Should I Buy a Gray Market Camera?

Short answer: if it’s a new Nikon camera model in the US, probably no. Update: ditto for lenses and accessories.

First, let’s define gray market. Gray market tends to be a product that Nikon has supplied directly in high quantity from the factory to large distributors and sometimes resellers—mostly into SE Asia. Excess quantity of that product may be sold off without warranty or support to others. This can be excess inventory that non-Nikon owned distributors want to get rid of, which would have had a warranty and support within the distributor’s region, but doesn't once they pass it off to another region.

So a definition: gray market products are ones that were imported or sold through channels that NikonUSA didn't authorize (in the US). 

Most of the time a Nikon camera is sold from Nikon corporate to a Nikon subsidiary, where it is then resold to authorized dealers in that country/region. Nikon uses serial numbers and other techniques to keep track of this, and these so-called “official imports” should always come with a printed warranty certificate with that serial number on it (there have been periods where that isn’t true, but currently NikonUSA adds a printed certificate to the box).

Here’s the thing: 

  • NikonUSA will not provide warranty service to any camera they didn't directly import
  • NikonUSA will not under any circumstances repair a gray market camera 

 The two apparent exceptions to the above have been (1) for cameras for which there is a worldwide service advisory active (e.g. the D600, D800, or D750 models have all had this type of advisory); and (2) when someone moves from one country to another country and can prove that they bought the product from an authorized Nikon source (e.g. not gray market).

Note that lenses are handled a bit differently:

  • NikonUSA will provide warranty service to any lens they didn't directly import, or fix it for a fee if out of warranty (but you'll need proof of purchase from a legitimate Nikon authorized source, thus gray market lenses don't get such service) Nikon changed their policy on "international warranties" for lenses and accessories at the start of 2021, and now uses the same regional (subsidiary) policies as with cameras (above). This means all Nikon warranties are specific to a country or region, and that the subsidiary for that area will not honor warranties for products distributed to other areas. It is currently unclear whether NikonUSA's "won't repair" edict will apply to gray market lenses, but I'd assume this to be the case.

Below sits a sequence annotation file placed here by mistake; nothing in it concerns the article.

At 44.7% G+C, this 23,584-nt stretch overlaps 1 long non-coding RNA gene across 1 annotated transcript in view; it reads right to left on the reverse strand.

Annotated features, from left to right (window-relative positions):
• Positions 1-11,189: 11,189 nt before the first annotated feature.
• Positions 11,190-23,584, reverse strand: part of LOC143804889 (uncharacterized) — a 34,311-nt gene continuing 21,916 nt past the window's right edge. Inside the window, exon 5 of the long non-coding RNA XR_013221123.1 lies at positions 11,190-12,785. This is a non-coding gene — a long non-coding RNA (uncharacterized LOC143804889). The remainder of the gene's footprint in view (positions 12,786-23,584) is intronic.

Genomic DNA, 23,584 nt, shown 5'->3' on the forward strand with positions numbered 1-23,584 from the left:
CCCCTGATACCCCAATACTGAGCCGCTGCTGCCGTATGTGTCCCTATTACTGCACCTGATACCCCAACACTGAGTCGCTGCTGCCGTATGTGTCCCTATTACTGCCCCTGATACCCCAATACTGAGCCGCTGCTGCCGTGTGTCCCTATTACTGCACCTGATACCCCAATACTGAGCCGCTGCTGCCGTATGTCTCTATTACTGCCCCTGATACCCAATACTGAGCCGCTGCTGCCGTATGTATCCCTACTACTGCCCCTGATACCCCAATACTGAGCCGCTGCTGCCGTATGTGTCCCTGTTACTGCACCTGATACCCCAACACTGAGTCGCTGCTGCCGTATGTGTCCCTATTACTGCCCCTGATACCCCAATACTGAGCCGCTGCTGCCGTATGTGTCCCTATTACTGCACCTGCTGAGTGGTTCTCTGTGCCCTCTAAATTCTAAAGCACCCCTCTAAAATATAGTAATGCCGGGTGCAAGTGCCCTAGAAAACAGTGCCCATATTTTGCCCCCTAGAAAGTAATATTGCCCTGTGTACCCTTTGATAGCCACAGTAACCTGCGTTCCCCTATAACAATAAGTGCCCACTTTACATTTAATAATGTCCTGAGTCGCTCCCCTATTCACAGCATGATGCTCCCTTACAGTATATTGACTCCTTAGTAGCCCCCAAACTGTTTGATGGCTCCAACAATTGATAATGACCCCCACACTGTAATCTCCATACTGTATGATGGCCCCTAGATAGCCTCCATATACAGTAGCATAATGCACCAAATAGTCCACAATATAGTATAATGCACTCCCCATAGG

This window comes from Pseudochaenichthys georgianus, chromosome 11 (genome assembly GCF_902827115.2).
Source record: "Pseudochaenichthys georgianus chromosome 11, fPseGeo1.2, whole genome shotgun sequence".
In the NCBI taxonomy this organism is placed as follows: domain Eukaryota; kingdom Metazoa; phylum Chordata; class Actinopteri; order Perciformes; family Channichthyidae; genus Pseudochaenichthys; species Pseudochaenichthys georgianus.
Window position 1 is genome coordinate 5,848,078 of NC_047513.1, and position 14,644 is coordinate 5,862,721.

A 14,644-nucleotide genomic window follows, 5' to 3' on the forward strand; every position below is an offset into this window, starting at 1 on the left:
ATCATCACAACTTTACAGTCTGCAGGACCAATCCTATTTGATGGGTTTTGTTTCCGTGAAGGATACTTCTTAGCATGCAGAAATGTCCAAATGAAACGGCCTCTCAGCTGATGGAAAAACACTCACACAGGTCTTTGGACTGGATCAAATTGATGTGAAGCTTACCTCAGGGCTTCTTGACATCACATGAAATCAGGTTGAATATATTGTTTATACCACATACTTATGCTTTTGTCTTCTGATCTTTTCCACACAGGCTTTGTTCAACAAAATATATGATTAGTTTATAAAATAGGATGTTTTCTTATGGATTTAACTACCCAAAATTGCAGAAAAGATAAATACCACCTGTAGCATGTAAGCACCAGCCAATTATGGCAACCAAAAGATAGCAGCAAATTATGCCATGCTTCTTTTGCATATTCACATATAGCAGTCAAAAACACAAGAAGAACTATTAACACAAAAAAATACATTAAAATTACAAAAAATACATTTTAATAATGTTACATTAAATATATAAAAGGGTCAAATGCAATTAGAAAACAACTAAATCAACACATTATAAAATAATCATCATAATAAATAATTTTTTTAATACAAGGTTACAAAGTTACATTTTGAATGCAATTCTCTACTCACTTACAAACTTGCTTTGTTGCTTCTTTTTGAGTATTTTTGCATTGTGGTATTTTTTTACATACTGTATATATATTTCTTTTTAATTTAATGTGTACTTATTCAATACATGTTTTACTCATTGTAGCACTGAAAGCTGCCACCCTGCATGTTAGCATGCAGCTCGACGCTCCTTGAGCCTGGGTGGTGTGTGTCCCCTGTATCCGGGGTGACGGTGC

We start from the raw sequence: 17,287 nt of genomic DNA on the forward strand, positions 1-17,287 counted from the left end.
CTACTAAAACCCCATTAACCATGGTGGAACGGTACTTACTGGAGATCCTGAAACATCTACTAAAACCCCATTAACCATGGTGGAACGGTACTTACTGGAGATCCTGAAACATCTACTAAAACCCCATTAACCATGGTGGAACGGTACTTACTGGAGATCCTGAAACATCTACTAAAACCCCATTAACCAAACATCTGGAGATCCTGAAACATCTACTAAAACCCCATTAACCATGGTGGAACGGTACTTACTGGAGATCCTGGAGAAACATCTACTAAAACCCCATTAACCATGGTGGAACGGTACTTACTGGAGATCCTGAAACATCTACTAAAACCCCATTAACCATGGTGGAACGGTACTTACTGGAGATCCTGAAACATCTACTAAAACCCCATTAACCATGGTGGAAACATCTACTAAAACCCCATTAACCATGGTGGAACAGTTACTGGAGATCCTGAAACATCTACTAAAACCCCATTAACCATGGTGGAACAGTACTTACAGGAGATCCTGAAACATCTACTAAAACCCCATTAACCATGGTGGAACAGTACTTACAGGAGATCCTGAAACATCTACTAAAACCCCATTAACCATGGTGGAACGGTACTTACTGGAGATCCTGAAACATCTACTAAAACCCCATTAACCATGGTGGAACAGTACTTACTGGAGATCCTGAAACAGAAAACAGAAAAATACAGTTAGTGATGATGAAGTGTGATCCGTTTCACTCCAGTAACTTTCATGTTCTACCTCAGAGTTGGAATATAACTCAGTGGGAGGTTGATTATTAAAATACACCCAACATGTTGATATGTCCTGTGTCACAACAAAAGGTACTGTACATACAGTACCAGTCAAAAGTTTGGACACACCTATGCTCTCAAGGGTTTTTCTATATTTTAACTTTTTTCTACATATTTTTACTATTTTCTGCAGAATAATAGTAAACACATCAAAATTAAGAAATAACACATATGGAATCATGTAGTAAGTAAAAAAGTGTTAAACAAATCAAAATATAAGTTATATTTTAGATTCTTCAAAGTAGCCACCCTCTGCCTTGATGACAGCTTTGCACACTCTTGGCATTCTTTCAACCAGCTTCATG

• NikonUSA effectively provides a 5-year warranty for lenses they directly imported

Outside the US what a Nikon subsidiary will or won’t repair is controlled by local law. In some areas (e.g. parts of the EU) you can get gray market product repaired by Nikon because of specific local laws, in others you can’t. 

NikonUSA also no longer authorizes third-party repair shops to work on Nikon gear, and no longer sells test equipment, training, or parts. And that’s where we get to the short answer, above: only NikonUSA has the equipment, training, and parts to repair cameras in the US, whether in warranty or not, and NikonUSA won't repair a gray market camera.

Note that this changed to the current situation in 2020, and again with lenses in early 2021. For a few years previous to 2019, Nikon did allow some third-party repair shops access to equipment, training, and parts, which allowed those shops to make gray market repairs. But that’s no longer the case. 

But what about the “warranty” that most gray market camera sellers advertise you will be getting? Based upon reporting from this site’s readership, I’d say that this is a hit or miss proposition. Some of the more reliable sources of gray market will do swap outs of product in lieu of actual repair. A few repair if they can. But I’ve heard plenty of horror stories where a gray market seller didn’t honor the warranty they advertised (or worse, the actual warranty provider was now “out of business”). 

My advice is this: if you’re buying any new Nikon camera or lens, your best bet is to for sure avoid gray market cameras, and think carefully before buying a gray market lens. 

Finally, a word of advice: keep all original receipts for gear you purchase. If you have any say in the matter, make sure the seller writes the serial number of the product on the receipt (most do as a matter of course). 

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